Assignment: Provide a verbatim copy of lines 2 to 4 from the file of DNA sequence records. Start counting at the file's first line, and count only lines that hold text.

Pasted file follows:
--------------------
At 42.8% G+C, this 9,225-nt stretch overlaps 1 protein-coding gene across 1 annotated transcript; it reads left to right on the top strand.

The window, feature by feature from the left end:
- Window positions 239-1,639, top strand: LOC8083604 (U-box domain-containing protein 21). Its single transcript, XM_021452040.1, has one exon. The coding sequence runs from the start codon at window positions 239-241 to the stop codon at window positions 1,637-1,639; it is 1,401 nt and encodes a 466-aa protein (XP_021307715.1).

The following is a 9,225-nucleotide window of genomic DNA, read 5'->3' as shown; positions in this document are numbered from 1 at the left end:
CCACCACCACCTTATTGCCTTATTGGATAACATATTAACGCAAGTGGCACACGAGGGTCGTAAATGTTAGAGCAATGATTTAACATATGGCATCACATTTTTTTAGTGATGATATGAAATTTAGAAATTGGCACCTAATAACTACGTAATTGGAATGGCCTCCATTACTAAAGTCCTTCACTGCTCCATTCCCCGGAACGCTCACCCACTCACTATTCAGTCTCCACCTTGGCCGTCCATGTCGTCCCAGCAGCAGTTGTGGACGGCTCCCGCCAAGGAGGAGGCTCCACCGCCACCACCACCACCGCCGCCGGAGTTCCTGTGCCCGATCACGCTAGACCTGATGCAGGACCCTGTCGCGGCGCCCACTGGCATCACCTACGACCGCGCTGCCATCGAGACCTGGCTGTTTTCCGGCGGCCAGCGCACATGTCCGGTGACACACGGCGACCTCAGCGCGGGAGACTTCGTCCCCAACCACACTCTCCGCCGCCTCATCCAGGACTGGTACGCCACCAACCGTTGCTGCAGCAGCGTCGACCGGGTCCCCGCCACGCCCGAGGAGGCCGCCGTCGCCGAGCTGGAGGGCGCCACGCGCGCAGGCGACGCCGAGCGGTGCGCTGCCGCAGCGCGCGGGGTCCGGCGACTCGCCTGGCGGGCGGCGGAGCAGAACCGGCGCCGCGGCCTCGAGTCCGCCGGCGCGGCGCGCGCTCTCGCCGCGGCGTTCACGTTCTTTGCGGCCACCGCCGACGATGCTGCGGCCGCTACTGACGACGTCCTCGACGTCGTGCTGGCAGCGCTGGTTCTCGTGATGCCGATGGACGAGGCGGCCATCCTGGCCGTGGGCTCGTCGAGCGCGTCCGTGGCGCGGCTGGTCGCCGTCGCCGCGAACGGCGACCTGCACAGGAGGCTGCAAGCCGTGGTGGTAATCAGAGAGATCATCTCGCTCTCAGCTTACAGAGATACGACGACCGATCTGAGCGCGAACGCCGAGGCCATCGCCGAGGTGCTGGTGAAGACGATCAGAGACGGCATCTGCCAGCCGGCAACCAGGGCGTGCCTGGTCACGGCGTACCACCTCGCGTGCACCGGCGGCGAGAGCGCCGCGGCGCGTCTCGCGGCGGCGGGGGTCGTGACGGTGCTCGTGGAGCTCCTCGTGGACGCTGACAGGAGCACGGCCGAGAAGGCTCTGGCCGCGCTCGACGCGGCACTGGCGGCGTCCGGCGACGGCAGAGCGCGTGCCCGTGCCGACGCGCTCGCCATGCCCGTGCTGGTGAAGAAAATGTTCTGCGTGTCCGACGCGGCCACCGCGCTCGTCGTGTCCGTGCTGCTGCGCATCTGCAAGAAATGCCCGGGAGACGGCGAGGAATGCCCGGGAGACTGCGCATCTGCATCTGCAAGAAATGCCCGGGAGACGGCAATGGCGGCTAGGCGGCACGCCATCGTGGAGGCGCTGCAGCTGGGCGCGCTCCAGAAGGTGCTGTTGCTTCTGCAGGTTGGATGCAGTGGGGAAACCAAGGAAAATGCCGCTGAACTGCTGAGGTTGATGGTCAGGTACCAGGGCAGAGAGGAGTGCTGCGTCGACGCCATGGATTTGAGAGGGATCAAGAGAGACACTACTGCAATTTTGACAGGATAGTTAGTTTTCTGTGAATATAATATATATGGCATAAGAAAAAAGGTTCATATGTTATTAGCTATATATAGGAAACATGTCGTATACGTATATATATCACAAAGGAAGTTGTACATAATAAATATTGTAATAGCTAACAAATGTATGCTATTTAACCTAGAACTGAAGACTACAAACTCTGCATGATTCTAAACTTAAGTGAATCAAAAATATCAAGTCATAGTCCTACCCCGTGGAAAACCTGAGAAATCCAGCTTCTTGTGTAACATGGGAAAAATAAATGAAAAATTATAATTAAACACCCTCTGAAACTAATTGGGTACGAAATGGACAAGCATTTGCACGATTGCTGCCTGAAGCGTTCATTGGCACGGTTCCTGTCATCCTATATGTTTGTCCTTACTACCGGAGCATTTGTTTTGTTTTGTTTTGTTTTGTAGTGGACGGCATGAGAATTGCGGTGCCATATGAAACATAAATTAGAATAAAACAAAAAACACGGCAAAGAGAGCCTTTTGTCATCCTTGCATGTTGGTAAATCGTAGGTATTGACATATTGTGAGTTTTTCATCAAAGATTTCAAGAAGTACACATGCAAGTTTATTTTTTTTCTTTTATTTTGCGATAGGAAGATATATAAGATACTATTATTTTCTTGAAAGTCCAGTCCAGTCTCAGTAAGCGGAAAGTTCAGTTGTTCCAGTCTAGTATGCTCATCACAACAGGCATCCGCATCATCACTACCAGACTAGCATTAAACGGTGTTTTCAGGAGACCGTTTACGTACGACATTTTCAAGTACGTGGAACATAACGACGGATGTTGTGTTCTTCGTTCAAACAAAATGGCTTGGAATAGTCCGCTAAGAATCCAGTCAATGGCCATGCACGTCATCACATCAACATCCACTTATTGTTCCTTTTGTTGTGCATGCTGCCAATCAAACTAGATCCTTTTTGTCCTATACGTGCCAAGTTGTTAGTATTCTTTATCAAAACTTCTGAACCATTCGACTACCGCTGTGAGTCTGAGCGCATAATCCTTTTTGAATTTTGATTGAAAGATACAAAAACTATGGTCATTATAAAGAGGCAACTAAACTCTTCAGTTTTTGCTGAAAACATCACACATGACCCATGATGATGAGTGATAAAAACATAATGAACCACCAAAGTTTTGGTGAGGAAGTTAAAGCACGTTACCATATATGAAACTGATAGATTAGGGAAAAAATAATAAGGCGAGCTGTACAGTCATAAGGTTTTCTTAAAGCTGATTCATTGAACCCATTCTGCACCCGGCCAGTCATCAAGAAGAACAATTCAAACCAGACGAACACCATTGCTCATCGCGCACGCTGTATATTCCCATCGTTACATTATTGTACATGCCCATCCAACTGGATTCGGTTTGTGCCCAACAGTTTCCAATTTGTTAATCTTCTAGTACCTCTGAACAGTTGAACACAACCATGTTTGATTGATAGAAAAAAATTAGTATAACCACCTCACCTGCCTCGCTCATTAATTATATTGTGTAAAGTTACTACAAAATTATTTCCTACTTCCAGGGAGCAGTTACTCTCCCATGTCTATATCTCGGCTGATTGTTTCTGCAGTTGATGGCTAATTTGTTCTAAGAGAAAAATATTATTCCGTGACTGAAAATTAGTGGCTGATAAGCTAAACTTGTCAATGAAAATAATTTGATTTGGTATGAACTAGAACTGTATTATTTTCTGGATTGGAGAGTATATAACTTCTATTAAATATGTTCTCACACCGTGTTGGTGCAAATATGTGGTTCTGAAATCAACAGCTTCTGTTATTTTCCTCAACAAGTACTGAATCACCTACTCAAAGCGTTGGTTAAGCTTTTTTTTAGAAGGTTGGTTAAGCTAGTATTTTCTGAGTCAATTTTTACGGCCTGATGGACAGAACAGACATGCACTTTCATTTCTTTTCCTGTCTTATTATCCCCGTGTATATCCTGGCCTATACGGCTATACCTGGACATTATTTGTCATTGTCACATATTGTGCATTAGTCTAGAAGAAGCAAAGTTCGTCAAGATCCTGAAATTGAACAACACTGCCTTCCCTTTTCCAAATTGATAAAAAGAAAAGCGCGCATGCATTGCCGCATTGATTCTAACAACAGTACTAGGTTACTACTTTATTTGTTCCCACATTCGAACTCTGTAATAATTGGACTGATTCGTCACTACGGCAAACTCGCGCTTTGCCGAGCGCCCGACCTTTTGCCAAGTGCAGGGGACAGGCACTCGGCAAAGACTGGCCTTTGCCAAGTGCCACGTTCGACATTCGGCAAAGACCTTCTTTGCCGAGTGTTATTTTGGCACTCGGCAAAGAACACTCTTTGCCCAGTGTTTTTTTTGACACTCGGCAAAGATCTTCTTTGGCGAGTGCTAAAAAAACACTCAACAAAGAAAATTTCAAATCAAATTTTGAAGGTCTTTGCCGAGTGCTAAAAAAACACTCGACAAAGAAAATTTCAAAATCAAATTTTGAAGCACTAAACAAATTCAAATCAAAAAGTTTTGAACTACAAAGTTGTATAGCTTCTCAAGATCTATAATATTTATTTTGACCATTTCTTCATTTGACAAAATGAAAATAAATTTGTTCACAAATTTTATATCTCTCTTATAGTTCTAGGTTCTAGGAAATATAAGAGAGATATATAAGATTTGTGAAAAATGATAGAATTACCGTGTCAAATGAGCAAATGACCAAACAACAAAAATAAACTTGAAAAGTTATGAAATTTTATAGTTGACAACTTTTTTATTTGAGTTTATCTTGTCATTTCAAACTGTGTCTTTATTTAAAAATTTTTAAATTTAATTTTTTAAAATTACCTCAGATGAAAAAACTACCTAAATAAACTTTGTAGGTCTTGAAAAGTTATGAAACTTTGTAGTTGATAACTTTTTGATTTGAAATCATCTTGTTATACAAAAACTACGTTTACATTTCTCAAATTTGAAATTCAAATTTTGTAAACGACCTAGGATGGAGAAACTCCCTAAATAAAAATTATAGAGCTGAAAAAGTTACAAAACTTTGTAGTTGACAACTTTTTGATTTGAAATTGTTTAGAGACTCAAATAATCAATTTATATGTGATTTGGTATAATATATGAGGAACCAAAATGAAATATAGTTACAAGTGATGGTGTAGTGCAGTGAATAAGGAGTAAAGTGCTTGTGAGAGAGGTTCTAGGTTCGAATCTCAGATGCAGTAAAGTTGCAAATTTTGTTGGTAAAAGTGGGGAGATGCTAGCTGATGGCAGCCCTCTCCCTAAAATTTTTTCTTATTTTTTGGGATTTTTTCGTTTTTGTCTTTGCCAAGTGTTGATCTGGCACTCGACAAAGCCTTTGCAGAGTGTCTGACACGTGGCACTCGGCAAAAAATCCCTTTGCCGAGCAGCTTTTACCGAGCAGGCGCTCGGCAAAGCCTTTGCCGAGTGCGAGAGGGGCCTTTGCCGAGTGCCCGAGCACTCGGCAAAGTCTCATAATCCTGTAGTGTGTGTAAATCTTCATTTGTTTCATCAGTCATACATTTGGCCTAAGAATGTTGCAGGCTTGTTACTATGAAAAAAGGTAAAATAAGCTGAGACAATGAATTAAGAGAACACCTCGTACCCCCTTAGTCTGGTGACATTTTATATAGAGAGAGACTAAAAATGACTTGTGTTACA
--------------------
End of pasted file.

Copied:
The window, feature by feature from the left end:
- Window positions 239-1,639, top strand: LOC8083604 (U-box domain-containing protein 21). Its single transcript, XM_021452040.1, has one exon. The coding sequence runs from the start codon at window positions 239-241 to the stop codon at window positions 1,637-1,639; it is 1,401 nt and encodes a 466-aa protein (XP_021307715.1).

The following is a 9,225-nucleotide window of genomic DNA, read 5'->3' as shown; positions in this document are numbered from 1 at the left end: